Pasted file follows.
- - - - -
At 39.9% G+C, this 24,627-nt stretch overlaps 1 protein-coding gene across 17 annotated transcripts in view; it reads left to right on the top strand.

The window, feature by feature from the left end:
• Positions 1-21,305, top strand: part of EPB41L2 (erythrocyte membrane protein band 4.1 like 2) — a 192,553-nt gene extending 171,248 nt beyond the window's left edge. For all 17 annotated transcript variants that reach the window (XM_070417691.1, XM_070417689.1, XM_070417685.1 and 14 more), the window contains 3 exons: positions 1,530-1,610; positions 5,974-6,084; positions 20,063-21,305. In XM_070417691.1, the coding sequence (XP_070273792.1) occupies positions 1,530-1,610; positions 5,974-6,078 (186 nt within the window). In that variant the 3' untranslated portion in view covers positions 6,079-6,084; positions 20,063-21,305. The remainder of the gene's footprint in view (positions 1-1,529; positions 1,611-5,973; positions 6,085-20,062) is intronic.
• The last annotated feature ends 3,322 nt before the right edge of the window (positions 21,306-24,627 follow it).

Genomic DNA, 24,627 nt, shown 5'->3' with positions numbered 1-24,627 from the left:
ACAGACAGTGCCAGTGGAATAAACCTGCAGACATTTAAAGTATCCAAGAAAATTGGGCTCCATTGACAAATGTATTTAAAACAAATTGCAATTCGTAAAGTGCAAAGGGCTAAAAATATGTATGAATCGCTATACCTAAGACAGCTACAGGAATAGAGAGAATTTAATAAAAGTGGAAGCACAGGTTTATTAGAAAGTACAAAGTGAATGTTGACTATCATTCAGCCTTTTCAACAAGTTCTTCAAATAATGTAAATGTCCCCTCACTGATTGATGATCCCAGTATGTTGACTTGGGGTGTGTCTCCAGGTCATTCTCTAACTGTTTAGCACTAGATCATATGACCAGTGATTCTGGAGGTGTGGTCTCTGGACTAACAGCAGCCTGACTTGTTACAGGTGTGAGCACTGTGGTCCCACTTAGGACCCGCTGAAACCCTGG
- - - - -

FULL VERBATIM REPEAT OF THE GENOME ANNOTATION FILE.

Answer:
At 39.9% G+C, this 24,627-nt stretch overlaps 1 protein-coding gene across 17 annotated transcripts in view; it reads left to right on the top strand.

The window, feature by feature from the left end:
• Positions 1-21,305, top strand: part of EPB41L2 (erythrocyte membrane protein band 4.1 like 2) — a 192,553-nt gene extending 171,248 nt beyond the window's left edge. For all 17 annotated transcript variants that reach the window (XM_070417691.1, XM_070417689.1, XM_070417685.1 and 14 more), the window contains 3 exons: positions 1,530-1,610; positions 5,974-6,084; positions 20,063-21,305. In XM_070417691.1, the coding sequence (XP_070273792.1) occupies positions 1,530-1,610; positions 5,974-6,078 (186 nt within the window). In that variant the 3' untranslated portion in view covers positions 6,079-6,084; positions 20,063-21,305. The remainder of the gene's footprint in view (positions 1-1,529; positions 1,611-5,973; positions 6,085-20,062) is intronic.
• The last annotated feature ends 3,322 nt before the right edge of the window (positions 21,306-24,627 follow it).

Genomic DNA, 24,627 nt, shown 5'->3' with positions numbered 1-24,627 from the left:
ACAGACAGTGCCAGTGGAATAAACCTGCAGACATTTAAAGTATCCAAGAAAATTGGGCTCCATTGACAAATGTATTTAAAACAAATTGCAATTCGTAAAGTGCAAAGGGCTAAAAATATGTATGAATCGCTATACCTAAGACAGCTACAGGAATAGAGAGAATTTAATAAAAGTGGAAGCACAGGTTTATTAGAAAGTACAAAGTGAATGTTGACTATCATTCAGCCTTTTCAACAAGTTCTTCAAATAATGTAAATGTCCCCTCACTGATTGATGATCCCAGTATGTTGACTTGGGGTGTGTCTCCAGGTCATTCTCTAACTGTTTAGCACTAGATCATATGACCAGTGATTCTGGAGGTGTGGTCTCTGGACTAACAGCAGCCTGACTTGTTACAGGTGTGAGCACTGTGGTCCCACTTAGGACCCGCTGAAACCCTGG